The judge will have to decide on the final figure, but the California jury's verdict that was reached yesterday is far below the USD 1.8 billion that Mattel had sought against the maker of the pouty-lipped Bratz.
Mattel indicated, however, that its legal battle may not be over. The verdict did not decide who has the right to make the Bratz doll.
"We have an obligation to our employees and to our shareholders to defend ourselves against competitors who engage in unfair business practices against us," Mattel chief executive Bob Eckert said in a statement.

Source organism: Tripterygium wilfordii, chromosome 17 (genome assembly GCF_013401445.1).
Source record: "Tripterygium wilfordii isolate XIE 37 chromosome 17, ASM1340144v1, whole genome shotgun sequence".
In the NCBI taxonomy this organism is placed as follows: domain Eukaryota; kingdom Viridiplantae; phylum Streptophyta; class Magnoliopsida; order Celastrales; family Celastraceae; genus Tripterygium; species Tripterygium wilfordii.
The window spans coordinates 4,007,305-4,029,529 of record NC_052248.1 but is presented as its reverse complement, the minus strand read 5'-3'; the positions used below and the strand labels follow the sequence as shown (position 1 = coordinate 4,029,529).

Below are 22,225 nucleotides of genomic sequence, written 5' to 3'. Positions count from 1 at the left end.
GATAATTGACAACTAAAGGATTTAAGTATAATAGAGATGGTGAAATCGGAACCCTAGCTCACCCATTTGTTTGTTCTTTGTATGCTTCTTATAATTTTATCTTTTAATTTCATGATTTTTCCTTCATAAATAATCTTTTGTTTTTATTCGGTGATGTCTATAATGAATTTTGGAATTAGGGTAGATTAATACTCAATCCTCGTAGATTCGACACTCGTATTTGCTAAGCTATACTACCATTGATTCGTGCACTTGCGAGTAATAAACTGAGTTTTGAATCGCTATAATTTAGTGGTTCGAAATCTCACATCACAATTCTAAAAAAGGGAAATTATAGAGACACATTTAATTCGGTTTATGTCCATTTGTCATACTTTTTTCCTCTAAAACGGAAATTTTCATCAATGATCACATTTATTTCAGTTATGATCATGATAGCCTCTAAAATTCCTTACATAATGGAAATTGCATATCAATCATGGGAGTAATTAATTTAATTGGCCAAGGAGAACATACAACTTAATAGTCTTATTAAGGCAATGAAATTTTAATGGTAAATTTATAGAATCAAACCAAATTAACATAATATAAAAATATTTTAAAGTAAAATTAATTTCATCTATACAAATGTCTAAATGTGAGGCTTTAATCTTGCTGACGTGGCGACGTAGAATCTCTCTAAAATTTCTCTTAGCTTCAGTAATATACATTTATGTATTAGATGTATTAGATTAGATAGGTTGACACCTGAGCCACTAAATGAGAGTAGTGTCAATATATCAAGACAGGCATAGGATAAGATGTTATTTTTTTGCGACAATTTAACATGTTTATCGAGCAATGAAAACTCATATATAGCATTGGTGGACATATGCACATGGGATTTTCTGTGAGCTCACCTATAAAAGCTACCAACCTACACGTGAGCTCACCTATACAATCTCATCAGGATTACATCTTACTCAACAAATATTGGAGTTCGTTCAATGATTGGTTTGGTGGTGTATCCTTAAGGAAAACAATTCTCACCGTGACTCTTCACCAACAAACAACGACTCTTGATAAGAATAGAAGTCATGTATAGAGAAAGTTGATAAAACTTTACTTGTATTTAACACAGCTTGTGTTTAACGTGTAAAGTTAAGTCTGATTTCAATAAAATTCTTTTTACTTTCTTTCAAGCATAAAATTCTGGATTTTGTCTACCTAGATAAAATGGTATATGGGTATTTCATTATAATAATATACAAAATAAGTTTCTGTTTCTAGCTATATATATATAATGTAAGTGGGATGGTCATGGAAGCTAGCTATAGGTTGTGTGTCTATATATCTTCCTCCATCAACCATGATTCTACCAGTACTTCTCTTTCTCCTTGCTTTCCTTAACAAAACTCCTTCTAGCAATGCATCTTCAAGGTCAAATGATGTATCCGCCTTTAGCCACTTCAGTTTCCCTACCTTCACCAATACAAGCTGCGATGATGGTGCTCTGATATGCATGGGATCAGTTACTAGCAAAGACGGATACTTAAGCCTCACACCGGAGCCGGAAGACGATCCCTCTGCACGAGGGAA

"The jury's verdict is only one stage in deciding what relief Mattel will ultimately be entitled to for MGA's and (MGA boss Isaac) Larian's misconduct, and we will await the Court's final decisions on damages and other relief to which Mattel is entitled," Eckert said.
"Regardless of the final amount set by the Court, we are pleased that the principles of fair play and fair competition that prompted Mattel to bring suit in the first place have prevailed."
A jury had sided last month with Mattel, which says Bratz creator Carter Bryant designed the doll while he was still working for Mattel. Bryant entered into a contract with California-based MGA, licensing Bratz to them in September 2000, while he worked for Mattel, which he left one month later.